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I am new to the subject of Kalman filtering and therefore my question might seem trivial.

I see that there is a tight connection between Kalman filter and EM algorithm when one wants to predict the next state of a given signal. My question is what is the connection and how we can combine them in the prediction process?

Thanks

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  • $\begingroup$ This is a great question. $\endgroup$ – Dipan Mehta Jun 29 '15 at 15:39
  • $\begingroup$ Does EM stand for expectation maximization? $\endgroup$ – Olli Niemitalo Dec 8 '15 at 14:47
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EM-algorithm jointly estimates the state space model parameters as well as state estimates. The E-step is a Kalman filter, which uses the current estimates to predict the new states. The M-step uses this result in an MLE procedure to obtain the parameter estimates.

I would suggest that you read the following paper, which explains a generative model, from which all of the tools such as HMM, Kalman Filter, VQ and etc. are derived:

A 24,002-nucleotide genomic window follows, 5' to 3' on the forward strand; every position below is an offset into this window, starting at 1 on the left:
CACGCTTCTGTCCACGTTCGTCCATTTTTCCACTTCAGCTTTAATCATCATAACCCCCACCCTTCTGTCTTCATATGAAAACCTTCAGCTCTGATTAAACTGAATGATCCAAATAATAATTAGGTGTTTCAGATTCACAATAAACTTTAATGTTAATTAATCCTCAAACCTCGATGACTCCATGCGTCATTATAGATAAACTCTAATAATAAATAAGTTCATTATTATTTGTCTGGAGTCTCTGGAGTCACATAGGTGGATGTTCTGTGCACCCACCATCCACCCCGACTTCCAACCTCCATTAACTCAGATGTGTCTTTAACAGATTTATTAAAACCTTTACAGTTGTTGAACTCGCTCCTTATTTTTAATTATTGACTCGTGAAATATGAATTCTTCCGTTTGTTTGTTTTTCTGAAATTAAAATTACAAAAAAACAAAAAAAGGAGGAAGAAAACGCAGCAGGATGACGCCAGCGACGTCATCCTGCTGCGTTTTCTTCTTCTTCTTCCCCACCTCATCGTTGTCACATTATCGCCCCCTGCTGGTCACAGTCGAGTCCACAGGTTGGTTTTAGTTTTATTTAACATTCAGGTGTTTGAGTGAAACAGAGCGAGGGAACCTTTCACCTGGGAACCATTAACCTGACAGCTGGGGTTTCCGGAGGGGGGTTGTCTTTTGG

Read Roweis, Ghahramani, "A Unifying Review of Linear Gaussian Models", Neural Computation, Vol. 11, No. 2, 1999.

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What I understand is that EM algorithm used in Kalman filter is for parameter estimation. When we use Kalman filter, we need to provide some parameters, such as the co-variance of system noise and measurement noise, as well as the error co-variance. However, it is time consuming to tune all of these parameters. Therefore, we use EM algorithm to estimate these parameters from the observation data.

However, EM algorithm has a drawback. It only gives suboptimal solution. In other words, the parameters estimated by EM algorithm are only local minimum/maximum, rather than global minimum/maximum. Therefore, further turning may be needed.

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The EM algorithm is used to solve iteratively a maximum likelihood (or MAP) estimation problem. The unknown quantities you want to estimate could be e.g. the model parameters in a state space model, i.e. (A,B,C,D) or any subset of it. Otherwise you could also estimate noise variances (e.g. state or measurement noise). The EM is an iterative algorithm, in the expectation step you marginalize out the hidden variables, namely the states, via Kalman filtering (or smoothing) and then you maximize to update the values of the unknown parameters. Then follows a new run of the Kalman filter, up until convergence.

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